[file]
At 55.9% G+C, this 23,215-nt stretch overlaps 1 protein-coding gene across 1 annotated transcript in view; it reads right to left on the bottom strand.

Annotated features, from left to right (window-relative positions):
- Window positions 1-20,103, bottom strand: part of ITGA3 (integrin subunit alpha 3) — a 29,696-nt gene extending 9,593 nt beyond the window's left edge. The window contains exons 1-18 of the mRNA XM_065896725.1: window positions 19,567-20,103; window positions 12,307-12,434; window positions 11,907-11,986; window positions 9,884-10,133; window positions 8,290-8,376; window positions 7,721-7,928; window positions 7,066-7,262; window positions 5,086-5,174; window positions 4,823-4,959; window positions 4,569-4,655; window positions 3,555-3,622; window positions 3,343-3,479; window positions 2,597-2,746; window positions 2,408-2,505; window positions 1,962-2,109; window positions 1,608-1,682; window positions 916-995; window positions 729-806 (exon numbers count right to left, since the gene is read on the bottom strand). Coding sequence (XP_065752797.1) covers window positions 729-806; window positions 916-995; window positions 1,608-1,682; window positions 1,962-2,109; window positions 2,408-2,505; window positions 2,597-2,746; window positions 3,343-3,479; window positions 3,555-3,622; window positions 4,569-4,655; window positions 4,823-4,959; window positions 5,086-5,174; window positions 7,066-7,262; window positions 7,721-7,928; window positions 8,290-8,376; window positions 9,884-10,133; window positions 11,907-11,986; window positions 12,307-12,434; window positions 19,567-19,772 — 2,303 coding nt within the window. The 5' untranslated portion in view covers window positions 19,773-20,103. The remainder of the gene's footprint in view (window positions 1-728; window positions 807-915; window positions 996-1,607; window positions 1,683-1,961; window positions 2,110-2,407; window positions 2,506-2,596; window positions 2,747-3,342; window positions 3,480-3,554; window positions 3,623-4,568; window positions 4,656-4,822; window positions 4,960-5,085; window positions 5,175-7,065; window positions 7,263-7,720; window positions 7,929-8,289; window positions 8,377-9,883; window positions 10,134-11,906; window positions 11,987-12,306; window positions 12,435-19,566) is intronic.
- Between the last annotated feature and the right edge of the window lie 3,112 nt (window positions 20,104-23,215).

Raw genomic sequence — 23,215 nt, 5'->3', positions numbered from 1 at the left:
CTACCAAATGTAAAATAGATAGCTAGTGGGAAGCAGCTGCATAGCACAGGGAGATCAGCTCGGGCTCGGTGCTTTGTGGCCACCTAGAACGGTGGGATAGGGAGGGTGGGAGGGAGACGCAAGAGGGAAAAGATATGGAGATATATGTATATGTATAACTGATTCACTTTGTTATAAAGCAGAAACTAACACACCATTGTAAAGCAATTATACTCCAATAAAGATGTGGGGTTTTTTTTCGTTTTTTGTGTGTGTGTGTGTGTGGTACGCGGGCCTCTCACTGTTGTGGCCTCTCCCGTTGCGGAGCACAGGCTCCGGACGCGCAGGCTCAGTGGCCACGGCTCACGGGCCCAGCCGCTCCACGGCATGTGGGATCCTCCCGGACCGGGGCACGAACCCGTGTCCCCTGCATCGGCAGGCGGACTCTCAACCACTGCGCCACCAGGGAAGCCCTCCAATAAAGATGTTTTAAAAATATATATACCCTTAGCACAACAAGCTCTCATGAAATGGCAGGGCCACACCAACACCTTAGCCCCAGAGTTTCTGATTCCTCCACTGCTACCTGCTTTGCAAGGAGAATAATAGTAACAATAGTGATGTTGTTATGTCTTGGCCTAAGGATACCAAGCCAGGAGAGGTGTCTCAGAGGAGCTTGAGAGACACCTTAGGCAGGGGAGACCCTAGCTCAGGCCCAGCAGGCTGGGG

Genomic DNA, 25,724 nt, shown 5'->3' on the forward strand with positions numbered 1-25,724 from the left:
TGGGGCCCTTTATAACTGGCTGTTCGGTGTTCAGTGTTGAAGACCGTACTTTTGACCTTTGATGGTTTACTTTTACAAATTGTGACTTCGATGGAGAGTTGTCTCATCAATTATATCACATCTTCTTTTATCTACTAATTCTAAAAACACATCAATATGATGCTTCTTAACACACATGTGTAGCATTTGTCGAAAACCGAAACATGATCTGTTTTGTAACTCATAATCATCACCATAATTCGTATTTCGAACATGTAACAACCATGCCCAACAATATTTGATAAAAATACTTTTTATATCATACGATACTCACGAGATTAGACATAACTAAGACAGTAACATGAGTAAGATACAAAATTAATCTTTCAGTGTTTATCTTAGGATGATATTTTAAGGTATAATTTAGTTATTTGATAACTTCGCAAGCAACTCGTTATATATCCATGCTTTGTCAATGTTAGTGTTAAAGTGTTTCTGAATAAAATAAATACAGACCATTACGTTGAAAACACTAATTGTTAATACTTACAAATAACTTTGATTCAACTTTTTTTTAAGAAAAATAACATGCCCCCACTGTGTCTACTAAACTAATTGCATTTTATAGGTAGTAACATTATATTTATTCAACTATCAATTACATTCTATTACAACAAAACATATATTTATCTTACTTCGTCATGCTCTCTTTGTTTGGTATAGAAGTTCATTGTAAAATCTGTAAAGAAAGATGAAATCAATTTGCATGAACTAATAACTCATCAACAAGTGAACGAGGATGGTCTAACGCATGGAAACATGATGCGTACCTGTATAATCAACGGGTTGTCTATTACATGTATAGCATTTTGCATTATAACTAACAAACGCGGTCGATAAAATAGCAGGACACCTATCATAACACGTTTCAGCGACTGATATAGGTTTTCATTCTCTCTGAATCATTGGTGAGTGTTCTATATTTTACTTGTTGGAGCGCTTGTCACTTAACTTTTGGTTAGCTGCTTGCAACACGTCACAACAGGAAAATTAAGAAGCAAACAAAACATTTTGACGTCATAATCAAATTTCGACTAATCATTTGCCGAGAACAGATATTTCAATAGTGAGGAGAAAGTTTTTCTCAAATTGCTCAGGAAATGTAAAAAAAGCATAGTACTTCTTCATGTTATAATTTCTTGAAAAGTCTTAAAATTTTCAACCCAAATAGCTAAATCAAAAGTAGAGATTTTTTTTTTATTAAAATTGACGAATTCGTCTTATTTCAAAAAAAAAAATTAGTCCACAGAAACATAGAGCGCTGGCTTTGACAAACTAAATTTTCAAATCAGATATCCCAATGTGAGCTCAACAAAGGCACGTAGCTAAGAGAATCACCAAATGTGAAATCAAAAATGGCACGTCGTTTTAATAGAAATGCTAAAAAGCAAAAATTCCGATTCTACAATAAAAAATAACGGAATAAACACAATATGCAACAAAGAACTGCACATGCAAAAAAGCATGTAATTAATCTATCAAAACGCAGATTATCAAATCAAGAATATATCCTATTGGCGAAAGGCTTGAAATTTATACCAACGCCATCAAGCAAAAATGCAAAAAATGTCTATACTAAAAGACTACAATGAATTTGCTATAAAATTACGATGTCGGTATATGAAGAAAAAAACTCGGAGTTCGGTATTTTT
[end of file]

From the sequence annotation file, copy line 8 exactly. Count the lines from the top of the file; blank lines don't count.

TGGGGCCCTTTATAACTGGCTGTTCGGTGTTCAGTGTTGAAGACCGTACTTTTGACCTTTGATGGTTTACTTTTACAAATTGTGACTTCGATGGAGAGTTGTCTCATCAATTATATCACATCTTCTTTTATCTACTAATTCTAAAAACACATCAATATGATGCTTCTTAACACACATGTGTAGCATTTGTCGAAAACCGAAACATGATCTGTTTTGTAACTCATAATCATCACCATAATTCGTATTTCGAACATGTAACAACCATGCCCAACAATATTTGATAAAAATACTTTTTATATCATACGATACTCACGAGATTAGACATAACTAAGACAGTAACATGAGTAAGATACAAAATTAATCTTTCAGTGTTTATCTTAGGATGATATTTTAAGGTATAATTTAGTTATTTGATAACTTCGCAAGCAACTCGTTATATATCCATGCTTTGTCAATGTTAGTGTTAAAGTGTTTCTGAATAAAATAAATACAGACCATTACGTTGAAAACACTAATTGTTAATACTTACAAATAACTTTGATTCAACTTTTTTTTAAGAAAAATAACATGCCCCCACTGTGTCTACTAAACTAATTGCATTTTATAGGTAGTAACATTATATTTATTCAACTATCAATTACATTCTATTACAACAAAACATATATTTATCTTACTTCGTCATGCTCTCTTTGTTTGGTATAGAAGTTCATTGTAAAATCTGTAAAGAAAGATGAAATCAATTTGCATGAACTAATAACTCATCAACAAGTGAACGAGGATGGTCTAACGCATGGAAACATGATGCGTACCTGTATAATCAACGGGTTGTCTATTACATGTATAGCATTTTGCATTATAACTAACAAACGCGGTCGATAAAATAGCAGGACACCTATCATAACACGTTTCAGCGACTGATATAGGTTTTCATTCTCTCTGAATCATTGGTGAGTGTTCTATATTTTACTTGTTGGAGCGCTTGTCACTTAACTTTTGGTTAGCTGCTTGCAACACGTCACAACAGGAAAATTAAGAAGCAAACAAAACATTTTGACGTCATAATCAAATTTCGACTAATCATTTGCCGAGAACAGATATTTCAATAGTGAGGAGAAAGTTTTTCTCAAATTGCTCAGGAAATGTAAAAAAAGCATAGTACTTCTTCATGTTATAATTTCTTGAAAAGTCTTAAAATTTTCAACCCAAATAGCTAAATCAAAAGTAGAGATTTTTTTTTTATTAAAATTGACGAATTCGTCTTATTTCAAAAAAAAAAATTAGTCCACAGAAACATAGAGCGCTGGCTTTGACAAACTAAATTTTCAAATCAGATATCCCAATGTGAGCTCAACAAAGGCACGTAGCTAAGAGAATCACCAAATGTGAAATCAAAAATGGCACGTCGTTTTAATAGAAATGCTAAAAAGCAAAAATTCCGATTCTACAATAAAAAATAACGGAATAAACACAATATGCAACAAAGAACTGCACATGCAAAAAAGCATGTAATTAATCTATCAAAACGCAGATTATCAAATCAAGAATATATCCTATTGGCGAAAGGCTTGAAATTTATACCAACGCCATCAAGCAAAAATGCAAAAAATGTCTATACTAAAAGACTACAATGAATTTGCTATAAAATTACGATGTCGGTATATGAAGAAAAAAACTCGGAGTTCGGTATTTTT